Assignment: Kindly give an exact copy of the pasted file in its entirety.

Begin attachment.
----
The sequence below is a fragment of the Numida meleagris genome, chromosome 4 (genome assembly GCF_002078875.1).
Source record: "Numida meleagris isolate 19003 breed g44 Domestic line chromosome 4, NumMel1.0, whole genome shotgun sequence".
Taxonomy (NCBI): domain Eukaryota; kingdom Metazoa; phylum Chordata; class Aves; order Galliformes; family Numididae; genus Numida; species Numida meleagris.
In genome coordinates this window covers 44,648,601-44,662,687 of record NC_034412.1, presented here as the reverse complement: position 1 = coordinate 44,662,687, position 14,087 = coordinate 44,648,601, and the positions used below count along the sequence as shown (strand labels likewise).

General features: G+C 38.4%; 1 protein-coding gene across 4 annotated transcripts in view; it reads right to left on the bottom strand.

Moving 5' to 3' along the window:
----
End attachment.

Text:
The sequence below is a fragment of the Numida meleagris genome, chromosome 4 (genome assembly GCF_002078875.1).
Source record: "Numida meleagris isolate 19003 breed g44 Domestic line chromosome 4, NumMel1.0, whole genome shotgun sequence".
Taxonomy (NCBI): domain Eukaryota; kingdom Metazoa; phylum Chordata; class Aves; order Galliformes; family Numididae; genus Numida; species Numida meleagris.
In genome coordinates this window covers 44,648,601-44,662,687 of record NC_034412.1, presented here as the reverse complement: position 1 = coordinate 44,662,687, position 14,087 = coordinate 44,648,601, and the positions used below count along the sequence as shown (strand labels likewise).

General features: G+C 38.4%; 1 protein-coding gene across 4 annotated transcripts in view; it reads right to left on the bottom strand.

Moving 5' to 3' along the window: